Development Manager: “Yes we are a self-organizing team. I task out all the activities and then I let the team decide which tasks they want to work on. I don’t assign any of the tasks myself.”
Not assigning tasks is a good first step, however, it falls short of what is means to be a self-organizing Scrum team. In Scrum, the Product Owner determines the “What”, as in what features are needed, and the Scrum development team determines the “How”, as in how best to accomplish the work to deliver on the feature and the Sprint goal. That includes determining the tasks needed, how long they will take, and who will work on which tasks.
Self-organization will not happen overnight. As a ScrumMaster, you have to foster self-organization. You have to encourage the development manager, tech lead, or architect to empower the team to come up with their own designs and tasks. This takes time. The team will likely overlook key considerations and miss certain tasks at first. However, over time, they will learn, and then the development manager or tech lead, can spend less and less time dealing with the day to day hand holding and move into a guiding and mentoring role while tackling big picture items.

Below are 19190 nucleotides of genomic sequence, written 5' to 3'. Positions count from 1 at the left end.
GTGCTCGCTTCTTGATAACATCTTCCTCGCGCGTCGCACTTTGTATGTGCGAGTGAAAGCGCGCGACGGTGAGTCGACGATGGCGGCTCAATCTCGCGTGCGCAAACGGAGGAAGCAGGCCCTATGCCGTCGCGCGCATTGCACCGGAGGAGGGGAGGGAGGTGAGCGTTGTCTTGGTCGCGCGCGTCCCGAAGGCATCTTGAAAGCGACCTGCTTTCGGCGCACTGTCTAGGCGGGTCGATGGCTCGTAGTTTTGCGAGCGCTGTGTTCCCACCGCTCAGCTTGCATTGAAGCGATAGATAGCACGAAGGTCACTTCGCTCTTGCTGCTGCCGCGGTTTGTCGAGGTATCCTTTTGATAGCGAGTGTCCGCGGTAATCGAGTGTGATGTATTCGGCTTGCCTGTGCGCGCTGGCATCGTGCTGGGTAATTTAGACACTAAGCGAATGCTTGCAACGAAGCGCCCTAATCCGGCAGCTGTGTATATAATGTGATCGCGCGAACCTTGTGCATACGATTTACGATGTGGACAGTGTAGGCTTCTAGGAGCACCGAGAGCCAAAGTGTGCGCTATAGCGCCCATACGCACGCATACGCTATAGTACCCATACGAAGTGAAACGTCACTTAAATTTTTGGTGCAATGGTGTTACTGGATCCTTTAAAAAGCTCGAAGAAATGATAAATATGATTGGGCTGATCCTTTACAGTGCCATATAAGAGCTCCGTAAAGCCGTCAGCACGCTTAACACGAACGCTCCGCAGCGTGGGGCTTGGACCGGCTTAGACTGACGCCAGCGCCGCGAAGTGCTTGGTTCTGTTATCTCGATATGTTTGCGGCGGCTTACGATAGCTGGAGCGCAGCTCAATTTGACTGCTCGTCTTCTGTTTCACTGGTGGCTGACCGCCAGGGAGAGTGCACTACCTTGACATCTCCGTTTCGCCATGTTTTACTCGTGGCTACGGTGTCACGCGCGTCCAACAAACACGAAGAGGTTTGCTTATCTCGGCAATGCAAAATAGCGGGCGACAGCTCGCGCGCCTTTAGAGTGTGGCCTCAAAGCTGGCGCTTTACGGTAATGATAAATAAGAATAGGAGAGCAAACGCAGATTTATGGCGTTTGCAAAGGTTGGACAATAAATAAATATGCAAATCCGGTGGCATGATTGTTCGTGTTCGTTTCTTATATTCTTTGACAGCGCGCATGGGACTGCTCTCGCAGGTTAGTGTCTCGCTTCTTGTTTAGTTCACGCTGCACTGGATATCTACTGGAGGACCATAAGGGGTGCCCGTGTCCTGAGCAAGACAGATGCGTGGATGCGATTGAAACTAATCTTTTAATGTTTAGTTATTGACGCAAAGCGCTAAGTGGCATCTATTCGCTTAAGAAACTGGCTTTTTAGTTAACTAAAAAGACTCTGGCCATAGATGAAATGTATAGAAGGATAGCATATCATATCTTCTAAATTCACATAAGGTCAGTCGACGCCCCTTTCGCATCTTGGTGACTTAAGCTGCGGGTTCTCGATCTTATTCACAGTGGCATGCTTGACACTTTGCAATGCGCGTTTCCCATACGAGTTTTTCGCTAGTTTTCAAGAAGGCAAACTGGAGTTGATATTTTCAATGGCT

Two key principles apply here: “The best architectures, requirements, and designs emerge from self-organizing teams” and “Build projects around motivated individuals. Give them the environment and support they need, and trust them to get the job done.”
- Tales of the Bizarro Scrum
- Tales of the Bizarro Scrum – Developers and Deliverables
- Tales of the Bizarro Scrum – Are You Sure It’s Going to Take this Long?
- Tales of the Bizarro Scrum – The BAs are Holding Us Back!
- Tales of the Bizarro Scrum – Yes, We Are a Self-organizing Team
- Tales of the Bizarro Scrum – Assigning Points to Everything
- Tales of the Bizarro Scrum – Isn’t Scrum Just a Team Level Thing?
- Tales of the Bizarro Scrum – The Code Freeze
- Tales of the Bizarro Scrum – Refining the upcoming 8 Sprints?
- Tales of the Bizarro Scrum – Of Course We Are Agile!